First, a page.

Beyond the scope of this brief comment, there is a smattering of legislation granting very limited employment rights such as unpaid work leave or court appearance time for domestic violence victims. A few states prohibit discrimination or retaliation against domestic violence victims or otherwise require workplace accommodations. However, a comprehensive solution requires, among other things, a modification of employment-at-will, a clear definition of what constitutes “domestic violence” (is it mental anguish as well as physical injury and criminal activity?), a consideration of what hardship new requirements would impose on the employer, and ultimately a public policy debate that federal and state legislatures are reluctant to undertake. Consult an experienced attorney to determine what legal options are available in a given jurisdiction if you are either an employer or victim in a domestic violence situation.

Under current law, especially where both perpetrator and victim work for the employer and the employer knows or should know of violent propensities or mental instability, there may be a claim based upon negligent supervision, negligent undertaking resulting in inadequate security, or a generally recognized duty to provide a reasonably safe workplace. The legal theories of liability somewhat overlap.

Even if there is no undertaking, an employer may be sued, at least in some states. A 2017 decision by the Louisiana Court of Appeals, Carr v. Sanderson Farm, Inc., allowed a negligence lawsuit against an employer for injuries from a workplace assault by a coworker. The employee had reported an off-site threat to the employer who declined to act because the threats were not made on the employer’s property.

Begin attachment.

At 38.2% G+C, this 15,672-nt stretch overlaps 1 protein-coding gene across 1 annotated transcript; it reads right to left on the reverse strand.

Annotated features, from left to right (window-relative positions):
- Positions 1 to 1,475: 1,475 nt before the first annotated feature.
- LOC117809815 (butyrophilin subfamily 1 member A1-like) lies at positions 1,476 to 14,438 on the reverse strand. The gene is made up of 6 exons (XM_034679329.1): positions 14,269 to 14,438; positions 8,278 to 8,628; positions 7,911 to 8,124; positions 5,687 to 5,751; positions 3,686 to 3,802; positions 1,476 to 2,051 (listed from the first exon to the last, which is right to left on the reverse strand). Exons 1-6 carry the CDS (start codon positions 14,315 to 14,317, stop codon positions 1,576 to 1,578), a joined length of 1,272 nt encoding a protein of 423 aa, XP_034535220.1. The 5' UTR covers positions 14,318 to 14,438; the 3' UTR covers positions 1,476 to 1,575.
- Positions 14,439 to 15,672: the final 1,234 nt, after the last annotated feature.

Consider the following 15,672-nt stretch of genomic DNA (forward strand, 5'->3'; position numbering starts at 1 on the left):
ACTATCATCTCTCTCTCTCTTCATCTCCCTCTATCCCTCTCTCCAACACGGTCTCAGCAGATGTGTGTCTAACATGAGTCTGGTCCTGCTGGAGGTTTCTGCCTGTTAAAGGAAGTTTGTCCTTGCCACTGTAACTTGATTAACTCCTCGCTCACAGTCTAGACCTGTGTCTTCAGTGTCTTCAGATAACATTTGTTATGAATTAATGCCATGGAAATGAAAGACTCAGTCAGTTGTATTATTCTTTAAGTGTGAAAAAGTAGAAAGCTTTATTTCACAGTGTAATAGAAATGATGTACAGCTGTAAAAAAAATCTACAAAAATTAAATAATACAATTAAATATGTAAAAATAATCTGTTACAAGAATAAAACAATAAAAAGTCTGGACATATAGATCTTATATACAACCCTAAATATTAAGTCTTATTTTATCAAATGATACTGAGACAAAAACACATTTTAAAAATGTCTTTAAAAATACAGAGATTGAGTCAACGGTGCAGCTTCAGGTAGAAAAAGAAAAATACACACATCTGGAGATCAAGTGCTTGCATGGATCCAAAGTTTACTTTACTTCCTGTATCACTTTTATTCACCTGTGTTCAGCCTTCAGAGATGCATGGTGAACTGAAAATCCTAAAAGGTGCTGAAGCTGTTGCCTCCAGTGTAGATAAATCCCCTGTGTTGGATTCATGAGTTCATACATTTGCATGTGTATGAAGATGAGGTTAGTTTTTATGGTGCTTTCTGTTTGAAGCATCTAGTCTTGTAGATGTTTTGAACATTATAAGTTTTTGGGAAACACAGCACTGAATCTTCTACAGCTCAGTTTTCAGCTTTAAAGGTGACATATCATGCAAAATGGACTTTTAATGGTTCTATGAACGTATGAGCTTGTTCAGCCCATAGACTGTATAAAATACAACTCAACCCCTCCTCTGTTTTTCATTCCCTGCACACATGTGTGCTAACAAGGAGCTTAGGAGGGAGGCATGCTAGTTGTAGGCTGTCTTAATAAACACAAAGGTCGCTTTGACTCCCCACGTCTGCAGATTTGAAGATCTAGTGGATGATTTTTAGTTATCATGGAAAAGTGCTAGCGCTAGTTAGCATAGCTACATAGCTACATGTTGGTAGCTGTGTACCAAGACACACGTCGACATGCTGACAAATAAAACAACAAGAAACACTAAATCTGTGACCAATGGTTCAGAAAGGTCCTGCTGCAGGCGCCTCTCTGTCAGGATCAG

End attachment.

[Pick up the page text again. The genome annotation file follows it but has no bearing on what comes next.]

In an incomplete summary, the Court held that Worker’s Compensation was not an exclusive remedy for this workplace injury. The employer knew of the worker’s criminal history and other physical altercations at work. The Court wrote: “If an employer knows or should know of a dangerous condition or person on its premises, the employer is obligated to take reasonable steps to protect its employees.” “The foreseeability of the risk of [the employee’s] intentional act being committed on the defendant’s property and the gravity of the harm determine both the existence and scope of the defendant’s duty.”

Again, the unspoken and unintended result may be to provide an employer an incentive to find a lawful basis, such as employment-at-will provides, to fire both employees. Even if the victim obtains a restraining order, the paper that the order is written upon will not stop bullets. Nor may the police be sued for failing to enforce the restraining order according to a Supreme Court 7:2 majority opinion in 2005 [Town of Castle Rock v. Gonzales]. A potential victim should never lightly regard a perceived or expressed threat and, as unfair as it may seem, must undertake a variety of appropriate self-defense measures. Seek professional and advocacy assistance.

A 2017 Vermont federal District Court decision dismissed a lawsuit involving an allegation of child sexual abuse by a church employee. The Court favorably cited the Restatement in the context of allegations that the church was aware of previous allegations involving the employee and had possibly engaged in monitoring the employee [Lewis v Bellows Fall Congregation]. However, there were intervening events and, in the case of one defendant, the plaintiff filed suit about nine months after the statute of limitations (time to sue) had run.

Again, beyond the scope of this comment, there may be affirmative duties to act imposed by both statute and judicial decisions. Mandatory requirements to report child and elder abuse are examples. There appears to be a gradual legal trend to require reasonable care (non-negligent conduct) in all situations. This trend is contrary to the traditional “no duty” to act standard. Thus, at some future date commentators may be discussing the negligent failure to act rather than the negligent performance of an act.

This comment provides a brief and incomplete educational overview of a complex topic and is not intended to provide legal advice. Always consult an experienced attorney in specific situations.